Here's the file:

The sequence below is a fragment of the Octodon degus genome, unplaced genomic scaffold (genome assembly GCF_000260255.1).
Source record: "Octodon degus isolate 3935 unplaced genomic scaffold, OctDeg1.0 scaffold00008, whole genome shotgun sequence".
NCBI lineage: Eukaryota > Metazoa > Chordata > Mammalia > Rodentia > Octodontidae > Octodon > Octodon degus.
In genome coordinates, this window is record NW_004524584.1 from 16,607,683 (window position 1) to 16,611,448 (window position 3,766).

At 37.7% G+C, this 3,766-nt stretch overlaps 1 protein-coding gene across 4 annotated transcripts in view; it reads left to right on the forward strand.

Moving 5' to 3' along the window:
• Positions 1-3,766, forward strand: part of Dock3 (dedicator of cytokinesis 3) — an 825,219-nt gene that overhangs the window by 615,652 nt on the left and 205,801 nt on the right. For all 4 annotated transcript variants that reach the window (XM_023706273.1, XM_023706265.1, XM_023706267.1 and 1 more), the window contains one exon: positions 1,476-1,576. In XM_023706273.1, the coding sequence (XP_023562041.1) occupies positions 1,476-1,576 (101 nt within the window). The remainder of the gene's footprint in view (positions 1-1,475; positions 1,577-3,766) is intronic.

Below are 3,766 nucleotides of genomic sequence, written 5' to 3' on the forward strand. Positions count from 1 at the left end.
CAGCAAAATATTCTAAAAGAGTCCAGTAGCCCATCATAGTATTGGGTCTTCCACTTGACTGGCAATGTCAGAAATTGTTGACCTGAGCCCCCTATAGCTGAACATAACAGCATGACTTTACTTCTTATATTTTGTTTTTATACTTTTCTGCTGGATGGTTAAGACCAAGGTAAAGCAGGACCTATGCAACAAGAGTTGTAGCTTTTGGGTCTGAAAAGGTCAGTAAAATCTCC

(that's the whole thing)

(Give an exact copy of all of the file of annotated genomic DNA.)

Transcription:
The sequence below is a fragment of the Octodon degus genome, unplaced genomic scaffold (genome assembly GCF_000260255.1).
Source record: "Octodon degus isolate 3935 unplaced genomic scaffold, OctDeg1.0 scaffold00008, whole genome shotgun sequence".
NCBI lineage: Eukaryota > Metazoa > Chordata > Mammalia > Rodentia > Octodontidae > Octodon > Octodon degus.
In genome coordinates, this window is record NW_004524584.1 from 16,607,683 (window position 1) to 16,611,448 (window position 3,766).

At 37.7% G+C, this 3,766-nt stretch overlaps 1 protein-coding gene across 4 annotated transcripts in view; it reads left to right on the forward strand.

Moving 5' to 3' along the window:
• Positions 1-3,766, forward strand: part of Dock3 (dedicator of cytokinesis 3) — an 825,219-nt gene that overhangs the window by 615,652 nt on the left and 205,801 nt on the right. For all 4 annotated transcript variants that reach the window (XM_023706273.1, XM_023706265.1, XM_023706267.1 and 1 more), the window contains one exon: positions 1,476-1,576. In XM_023706273.1, the coding sequence (XP_023562041.1) occupies positions 1,476-1,576 (101 nt within the window). The remainder of the gene's footprint in view (positions 1-1,475; positions 1,577-3,766) is intronic.

Below are 3,766 nucleotides of genomic sequence, written 5' to 3' on the forward strand. Positions count from 1 at the left end.
CAGCAAAATATTCTAAAAGAGTCCAGTAGCCCATCATAGTATTGGGTCTTCCACTTGACTGGCAATGTCAGAAATTGTTGACCTGAGCCCCCTATAGCTGAACATAACAGCATGACTTTACTTCTTATATTTTGTTTTTATACTTTTCTGCTGGATGGTTAAGACCAAGGTAAAGCAGGACCTATGCAACAAGAGTTGTAGCTTTTGGGTCTGAAAAGGTCAGTAAAATCTCC